The serious crisis in the tea plantations. Alternative forms of working. Commitment to education. The role of the laity. We discuss these topics with Mons. Vincent Aind, Bishop of Bagdogra.
The district of Darjeeling, in the region of Western Bengal, is one of places most famous for the quality of its tea. Traditionally, Darjeeling is considered the finest of the black teas. It is called the ‘Champagne of teas’. The best infusions produce a light, clear tea with a floral aroma. Darjeeling amounts to 25% of Indian tea production.
India is second only to China for tea production. Today, however, the tea industry is going through a deep crisis. The reasons for this are many: the price of tea on the auction floors has been in constant decline over the years. According to the World Bank, tea prices have gone down by almost 44% in real terms. In India, all the profits from plantations have always been used up with no real or sufficient investment to improve the quality of the tea or the infrastructure. There has been a grave crisis in the Indian tea industry which has led to the closure of many Bengali plantations.
Monsignor Vincent Aind, Bishop of Bagdogra, told us: “In recent years, various tea-producing companies have closed their plantations; where they are still open, more often than not the workers are not paid regularly. They are in danger of ending up in dire poverty. This crisis is due to worsen in the near future.”
“This is why we, being the Church, are becoming involved in various ways to help these people find alternative work that can give them a dignified life”.
The diocese of Bagdogra extends through the greenest of hills at the foot of the Himalayas; it has around 59,000 Catholics. It has twenty parishes, many of which are rural, and it is characterised by a cultural, ethnic and religious mixture: “We are at the crossroads of human streams, since we are close to several borders. A few kilometres to the south we have Bangladesh, to the northwest we have Nepal and to the northeast Bhutan; and China is not far away either,” the bishop says.
Hindus make up 60% of the population, but there is also a Muslim minority of 11% while all the Christian denominations and Buddhists amount to around 7%. There are also some Sikhs, Jaianists and animists.
This is a multiple context in which Catholics, who are both a religious and an ethnic minority, find it hard to consolidate their own identity and find their social role. “One of the priorities in our work is, therefore, social-cultural reinforcement based on education,” Mons. Vincent Aind explains.
The Church is especially concerned with education. “The rate of drop-out among children is very high. Their families cannot afford to send them to private schools where the standard of teaching is better, and so they make do with the state schools where attendance and books are free. The problem is that the children learn nothing and so are not prepared for the next steps in education. This is why, in our parishes, we have set up thirteen centres for evening lessons, with volunteer teachers for all subjects. We teach the children not only basic moral values but also other key aspects of life so that they may become active citizens: aspects such as respect for the environment. By means of various creative activities, we also assist each one to discover and develop their personal talents,” the Bishop emphasises.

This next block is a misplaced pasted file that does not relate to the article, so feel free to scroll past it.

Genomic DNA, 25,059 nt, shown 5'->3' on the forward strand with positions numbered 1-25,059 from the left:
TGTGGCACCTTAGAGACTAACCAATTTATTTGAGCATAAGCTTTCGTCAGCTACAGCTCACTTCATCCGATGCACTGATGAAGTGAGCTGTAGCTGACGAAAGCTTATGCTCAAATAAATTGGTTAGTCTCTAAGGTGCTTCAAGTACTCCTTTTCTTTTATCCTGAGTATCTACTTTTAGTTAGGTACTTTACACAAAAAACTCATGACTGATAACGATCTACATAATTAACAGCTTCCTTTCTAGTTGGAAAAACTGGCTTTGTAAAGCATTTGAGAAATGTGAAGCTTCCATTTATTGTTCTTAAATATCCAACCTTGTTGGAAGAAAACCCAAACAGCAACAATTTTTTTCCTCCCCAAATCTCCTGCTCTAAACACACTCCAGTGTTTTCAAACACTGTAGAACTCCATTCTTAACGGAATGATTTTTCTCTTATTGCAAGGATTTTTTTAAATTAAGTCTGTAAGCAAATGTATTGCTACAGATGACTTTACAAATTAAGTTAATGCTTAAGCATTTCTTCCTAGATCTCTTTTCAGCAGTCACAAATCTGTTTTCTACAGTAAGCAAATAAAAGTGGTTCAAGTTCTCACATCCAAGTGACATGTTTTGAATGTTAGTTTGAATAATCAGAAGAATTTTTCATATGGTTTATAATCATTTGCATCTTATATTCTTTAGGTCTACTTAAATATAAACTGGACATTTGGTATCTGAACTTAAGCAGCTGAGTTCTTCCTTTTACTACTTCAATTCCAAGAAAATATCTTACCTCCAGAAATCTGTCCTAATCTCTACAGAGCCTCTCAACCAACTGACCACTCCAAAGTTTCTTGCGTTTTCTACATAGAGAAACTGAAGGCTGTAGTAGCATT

The Church cannot forget social action. Monsignor Aind tells us: “To ensure an income for those in difficulty, we make loans to some small groups of women or men who organise simple productive activities, for example, renting land, cultivating it and then selling the produce.”
Besides poverty, there is another social emergency for which the diocese is getting itself ready: “We are very concerned at the high level of alcoholism, especially among the men, who end up ruining themselves and their families. We have therefore asked the help of a Belgian congregation whose members are trained precisely to handle various addictions and one of their congregation is due to join us in a matter of months, to start some ad hoc projects.”
From the pastoral point of view, the diocese can count on more than six hundred village catechists: “For them and for the leaders of the Christian communities, five for each village, we organise seminars and monthly training workshops,” Mons. Aind adds.
The role of the laity is fundamental to pastoral action: “They know the people better than us priests since they are in daily contact with the faithful and also non-Christians.”
The formation of the community comes about also through Bible study meetings, as well as meetings on social and economic questions, which are tackled in light of the Word of God. The young men have catechism once a week and the girls are also looked after. “There is a Catholic women’s organisation,” Monsignor Aind tells us, “that proposes, besides prayer meetings and seminars, awareness projects. It is often the women who carry most of the responsibilities on their shoulders, from educating the children to the economic management of the family. And, despite all these occupations, whatever proposal we make, it is they who respond more readily.”
Tested in so many ways, is the Church sufficiently prepared? “We have a certain number of vocations, but they could be lower in number and better as to their quality,” the Bishop admits. “This is why we invest so much in the spiritual and cultural formation of the young men who show interest in the priestly life. At the same time, we try to prepare the seminarians for work in the complex context that is the India of today.” Among other things, there is the growth of Hindu fundamentalism. “Even though we know that tensions are not so high here as in other parts of the country, there are those who continue to stir up hatred and so we try to counteract this by means of basic positive action that strengthens relations between people of different faiths.”